Targeting the PNP - SAMHD1 synthetic-lethal combination in cancer

Project: Research project

Project Details


Abstract The enzymatic transition state structures of mammalian purine nucleoside phosphorylases (PNPs) were solved experimentally in this laboratory by a combination of intrinsic kinetic isotope effects (KIEs) and computational quantum chemistry. The resulting bond geometry and electrostatic potential maps enabled the design and synthesis of transition state analogs. Immucillin-H (aka BCX1777, Forodesine, Mundesine) inhibits human PNP with picomolar affinity. The PNP blockade causes dGTP accumulation and apoptotic cell death specifically in activated and malignant T cells. Forodesine entered clinical trials and was approved as an oral therapy for refractory or relapsed peripheral T-cell lymphoma in Japan in 2017. Approximately 10% of otherwise refractory patients treated with Forodesine therapy undergo complete remission. Others show stable disease or no response. Genomic analysis of Forodesine responder vs non- responder T-cells from cancer patients revealed drug efficacy inversely proportional to SAMHD1 expression (sterile alpha motif and HD-domain-containing protein 1). SAMHD1 is a dNTP triphosphohydrolase (dNTP + H2O  dNuc + PPPi), preventing dGTP accululation from inducing apoptosis in targeted cancer T cells. Therefore, the combination of SAMHD1 inhibitors with Forodesine is expected to extend the therapeutic profile of human PNP inhibitors, a synthetic lethal interaction. Drug design by transition state analysis will be extended to SAMHD1, a rare triphosphohydrolase activity. SAMHD1 inhibition has potential to enhance T-cell anticancer outcomes. The privilidged enzyme-reactant geometry at the transtion state will be enlisted as one inhibitor design element. Drug candidates designed to stablize the SAMHD1 protein geometry at the transition state will be powerful inhibitors. Chemical screening with fragment libraries, some with covalent potential, coupled by click chemistries, will be used in combinatorial inhibitor design as an alternative approach. SAMHD1 inhibitors, used in combination with Forodesine, are expected to provide improved therapeutic approaches to the spectrum of T-cell malignancies. SAMHD1 docked to its transition state to define the enzymatic cavity at the transition state will be used to grow complimentary, protein-stabilizing structures from library fragments to mimic the transition state configuration. SAMHD1 conformational traps of transition state geometry will be tight-binders. A Bronx-based novel patient-derived cancer T-cell library will be tested in culture and in mouse xenografts with SAMHD1 inhibitors to explore the scope of synthetic lethal interactions across genetically defined human T-cell cancers. The program will be achieved with specific aims to: 1) solve the transition state structure of SAMHD1 from reactant and catalytic site perspectives, 2) discover SAMHD1 inhibitors by conformational transition state stabilization, fragment screening and growth into the catalytic site cavity, structural biology approaches and 3) use cell culture and mouse xenografts to characterize the biological effects of this synthetic lethal interaction.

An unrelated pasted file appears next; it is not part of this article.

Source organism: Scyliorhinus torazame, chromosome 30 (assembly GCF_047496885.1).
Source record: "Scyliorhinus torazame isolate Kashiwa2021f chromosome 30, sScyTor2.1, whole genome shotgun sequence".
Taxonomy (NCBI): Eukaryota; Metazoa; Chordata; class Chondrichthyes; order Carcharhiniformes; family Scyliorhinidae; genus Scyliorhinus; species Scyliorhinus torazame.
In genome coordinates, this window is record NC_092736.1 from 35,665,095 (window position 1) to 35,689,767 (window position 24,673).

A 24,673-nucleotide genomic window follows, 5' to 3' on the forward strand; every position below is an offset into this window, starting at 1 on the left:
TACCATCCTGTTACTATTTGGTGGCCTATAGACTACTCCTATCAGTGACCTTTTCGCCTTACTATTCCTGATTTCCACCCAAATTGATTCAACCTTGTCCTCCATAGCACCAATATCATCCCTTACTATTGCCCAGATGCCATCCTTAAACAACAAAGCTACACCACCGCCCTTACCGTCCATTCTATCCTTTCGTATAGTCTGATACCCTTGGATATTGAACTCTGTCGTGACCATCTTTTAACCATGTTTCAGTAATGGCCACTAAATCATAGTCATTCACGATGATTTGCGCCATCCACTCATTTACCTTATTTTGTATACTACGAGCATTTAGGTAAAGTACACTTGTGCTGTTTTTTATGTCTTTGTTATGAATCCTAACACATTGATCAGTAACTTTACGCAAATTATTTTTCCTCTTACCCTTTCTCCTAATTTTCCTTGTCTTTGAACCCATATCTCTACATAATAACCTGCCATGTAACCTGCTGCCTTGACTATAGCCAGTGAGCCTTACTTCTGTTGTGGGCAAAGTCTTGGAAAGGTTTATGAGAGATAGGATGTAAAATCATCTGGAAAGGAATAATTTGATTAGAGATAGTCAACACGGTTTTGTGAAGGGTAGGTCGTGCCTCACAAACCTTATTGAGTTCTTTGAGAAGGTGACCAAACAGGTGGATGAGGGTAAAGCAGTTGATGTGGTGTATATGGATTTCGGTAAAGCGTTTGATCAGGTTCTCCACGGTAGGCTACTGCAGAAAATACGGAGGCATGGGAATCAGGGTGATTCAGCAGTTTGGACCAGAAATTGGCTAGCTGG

Effective start/end date5/13/241/31/25


  • National Cancer Institute: $603,347.00


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